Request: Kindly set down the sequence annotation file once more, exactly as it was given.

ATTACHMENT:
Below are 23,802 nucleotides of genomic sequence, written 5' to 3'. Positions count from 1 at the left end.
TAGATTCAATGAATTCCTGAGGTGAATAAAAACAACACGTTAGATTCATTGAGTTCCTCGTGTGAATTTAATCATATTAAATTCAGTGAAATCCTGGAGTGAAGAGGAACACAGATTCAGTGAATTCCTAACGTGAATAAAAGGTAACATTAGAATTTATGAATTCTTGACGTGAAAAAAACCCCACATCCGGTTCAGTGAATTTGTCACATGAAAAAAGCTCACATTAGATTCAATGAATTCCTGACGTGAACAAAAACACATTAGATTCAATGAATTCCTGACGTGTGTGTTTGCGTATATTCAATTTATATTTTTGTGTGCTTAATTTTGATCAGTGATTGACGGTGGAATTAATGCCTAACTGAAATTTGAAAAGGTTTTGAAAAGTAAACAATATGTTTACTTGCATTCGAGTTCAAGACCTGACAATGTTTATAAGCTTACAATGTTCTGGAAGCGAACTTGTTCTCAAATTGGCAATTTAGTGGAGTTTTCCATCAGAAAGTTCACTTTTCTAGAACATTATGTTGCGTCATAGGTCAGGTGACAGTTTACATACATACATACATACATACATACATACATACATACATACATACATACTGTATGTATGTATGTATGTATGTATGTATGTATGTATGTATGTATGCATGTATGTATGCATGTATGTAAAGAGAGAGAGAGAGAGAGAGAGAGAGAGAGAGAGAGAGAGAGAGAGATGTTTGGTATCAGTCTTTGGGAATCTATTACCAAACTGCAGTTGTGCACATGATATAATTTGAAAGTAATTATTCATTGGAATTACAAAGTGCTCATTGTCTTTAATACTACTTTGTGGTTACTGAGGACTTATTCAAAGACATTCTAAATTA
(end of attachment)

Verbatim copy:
Below are 23,802 nucleotides of genomic sequence, written 5' to 3'. Positions count from 1 at the left end.
TAGATTCAATGAATTCCTGAGGTGAATAAAAACAACACGTTAGATTCATTGAGTTCCTCGTGTGAATTTAATCATATTAAATTCAGTGAAATCCTGGAGTGAAGAGGAACACAGATTCAGTGAATTCCTAACGTGAATAAAAGGTAACATTAGAATTTATGAATTCTTGACGTGAAAAAAACCCCACATCCGGTTCAGTGAATTTGTCACATGAAAAAAGCTCACATTAGATTCAATGAATTCCTGACGTGAACAAAAACACATTAGATTCAATGAATTCCTGACGTGTGTGTTTGCGTATATTCAATTTATATTTTTGTGTGCTTAATTTTGATCAGTGATTGACGGTGGAATTAATGCCTAACTGAAATTTGAAAAGGTTTTGAAAAGTAAACAATATGTTTACTTGCATTCGAGTTCAAGACCTGACAATGTTTATAAGCTTACAATGTTCTGGAAGCGAACTTGTTCTCAAATTGGCAATTTAGTGGAGTTTTCCATCAGAAAGTTCACTTTTCTAGAACATTATGTTGCGTCATAGGTCAGGTGACAGTTTACATACATACATACATACATACATACATACATACATACATACATACATACTGTATGTATGTATGTATGTATGTATGTATGTATGTATGTATGTATGCATGTATGTATGCATGTATGTAAAGAGAGAGAGAGAGAGAGAGAGAGAGAGAGAGAGAGAGAGAGAGAGATGTTTGGTATCAGTCTTTGGGAATCTATTACCAAACTGCAGTTGTGCACATGATATAATTTGAAAGTAATTATTCATTGGAATTACAAAGTGCTCATTGTCTTTAATACTACTTTGTGGTTACTGAGGACTTATTCAAAGACATTCTAAATTA